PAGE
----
|Acute Supraglottitis in Adults|
|Authors:||Faruque Riffat, MBBS (Hons), FRACS (OHNS); Niall Jefferson, MB ChB; Noor Bari, MBBS; John McGuinness, MB ChB, FRCS (OHNS)|
Objectives: Adult supraglottitis is a potentially life-threatening airway infection. We reviewed the management and outcome
of supraglottitis in 169 adults admitted to Liverpool Hospital between 1999 and 2009.
Methods: A retrospective review was conducted of all admissions with supraglottitis in patients at least 18 years of age. The diagnosis was confirmed by fiberoptic nasolaryngoscopy or direct laryngoscopy under general anesthesia. The main outcome measure was the need for intubation or tracheotomy. Univariate analysis was performed to determine factors that led to a worse outcome.
Results: There were 80 men and 89 women in the cohort, with a median age of 51 years. Of these, 140 patients were admitted to the intensive care unit for a mean duration of 2 days. The common symptoms and signs at presentation were odynophagia and dysphagia (94%), dysphonia (65%), and stridor (33%). Endotracheal intubation was performed in 16 patients, and an awake tracheotomy was required in 4 patients. Dexamethasone acetate was used in 103 patients. Thirty-five patients had diabetes mellitus as a comorbidity. The presence of diabetes was predictive of the need for intubation or tracheotomy (p < 0.05), and the use of steroids was predictive of an intensive care unit stay of 24 hours or less (p < 0.05).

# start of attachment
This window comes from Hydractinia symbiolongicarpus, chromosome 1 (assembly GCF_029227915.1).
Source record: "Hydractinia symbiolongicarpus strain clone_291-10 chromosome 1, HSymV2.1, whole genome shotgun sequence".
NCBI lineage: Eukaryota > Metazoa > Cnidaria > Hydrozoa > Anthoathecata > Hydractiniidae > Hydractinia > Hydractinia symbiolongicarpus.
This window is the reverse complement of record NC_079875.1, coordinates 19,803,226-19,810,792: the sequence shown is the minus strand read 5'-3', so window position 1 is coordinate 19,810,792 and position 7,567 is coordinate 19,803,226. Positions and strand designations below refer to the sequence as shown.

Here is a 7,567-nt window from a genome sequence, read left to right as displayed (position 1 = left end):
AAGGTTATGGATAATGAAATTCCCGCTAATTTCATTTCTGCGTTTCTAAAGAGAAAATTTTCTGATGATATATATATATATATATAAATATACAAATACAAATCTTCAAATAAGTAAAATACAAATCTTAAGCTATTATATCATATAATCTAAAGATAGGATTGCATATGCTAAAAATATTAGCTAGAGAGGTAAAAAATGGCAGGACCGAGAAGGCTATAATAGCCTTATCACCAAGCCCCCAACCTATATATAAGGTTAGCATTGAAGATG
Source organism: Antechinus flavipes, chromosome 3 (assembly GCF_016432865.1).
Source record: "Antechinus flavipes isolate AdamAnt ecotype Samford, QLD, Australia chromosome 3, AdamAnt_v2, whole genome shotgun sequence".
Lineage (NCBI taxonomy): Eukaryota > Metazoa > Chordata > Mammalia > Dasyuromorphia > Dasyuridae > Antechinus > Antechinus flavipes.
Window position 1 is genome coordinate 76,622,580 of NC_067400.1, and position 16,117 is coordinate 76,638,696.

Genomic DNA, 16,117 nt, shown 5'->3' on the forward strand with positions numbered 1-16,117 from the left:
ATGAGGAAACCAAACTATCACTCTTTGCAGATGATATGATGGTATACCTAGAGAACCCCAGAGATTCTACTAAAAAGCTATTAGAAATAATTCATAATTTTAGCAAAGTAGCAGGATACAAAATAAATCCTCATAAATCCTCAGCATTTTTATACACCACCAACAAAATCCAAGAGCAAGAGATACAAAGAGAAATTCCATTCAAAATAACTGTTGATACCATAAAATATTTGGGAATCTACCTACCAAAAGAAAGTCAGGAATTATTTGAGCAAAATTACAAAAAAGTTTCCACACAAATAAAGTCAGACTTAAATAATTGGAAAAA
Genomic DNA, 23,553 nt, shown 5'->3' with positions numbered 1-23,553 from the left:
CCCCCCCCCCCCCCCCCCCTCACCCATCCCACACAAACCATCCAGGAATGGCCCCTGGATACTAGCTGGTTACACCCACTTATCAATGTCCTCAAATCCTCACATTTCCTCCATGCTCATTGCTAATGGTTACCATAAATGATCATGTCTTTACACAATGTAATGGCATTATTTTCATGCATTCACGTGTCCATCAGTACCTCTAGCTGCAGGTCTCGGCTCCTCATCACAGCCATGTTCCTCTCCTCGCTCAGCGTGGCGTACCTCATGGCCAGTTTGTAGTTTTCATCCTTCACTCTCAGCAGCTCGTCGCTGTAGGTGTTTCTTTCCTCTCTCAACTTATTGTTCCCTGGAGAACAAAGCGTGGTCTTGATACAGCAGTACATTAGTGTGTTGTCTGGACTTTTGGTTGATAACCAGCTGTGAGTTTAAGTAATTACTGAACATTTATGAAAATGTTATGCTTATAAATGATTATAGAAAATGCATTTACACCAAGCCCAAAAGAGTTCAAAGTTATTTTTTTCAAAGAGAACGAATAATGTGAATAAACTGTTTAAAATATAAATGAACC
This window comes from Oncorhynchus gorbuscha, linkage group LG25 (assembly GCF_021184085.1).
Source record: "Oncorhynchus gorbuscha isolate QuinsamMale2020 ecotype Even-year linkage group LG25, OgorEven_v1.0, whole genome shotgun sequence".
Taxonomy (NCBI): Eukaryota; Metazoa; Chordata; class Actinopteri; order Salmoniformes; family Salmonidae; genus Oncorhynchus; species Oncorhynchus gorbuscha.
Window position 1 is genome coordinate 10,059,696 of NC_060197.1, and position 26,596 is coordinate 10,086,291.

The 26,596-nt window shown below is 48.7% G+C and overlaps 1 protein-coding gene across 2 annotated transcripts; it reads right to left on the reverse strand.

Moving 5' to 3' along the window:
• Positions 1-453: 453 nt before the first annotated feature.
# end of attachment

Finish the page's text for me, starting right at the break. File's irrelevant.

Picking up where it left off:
Conclusions: Fiberoptic laryngoscopy is the gold standard for diagnosis of supraglottitis, and close airway monitoring is crucial. Conservative management of the airway is a viable option, but the presence of diabetes makes airway intervention more likely. The use of steroids aids in symptom alleviation and hastens resolution of airway swelling, with no negative sequelae.
(Ann Otol Rhinol Laryngol 2011;120:296-299.)
|Keywords:||epiglottitis, intubation, steroids, supraglottitis, tracheotomy|
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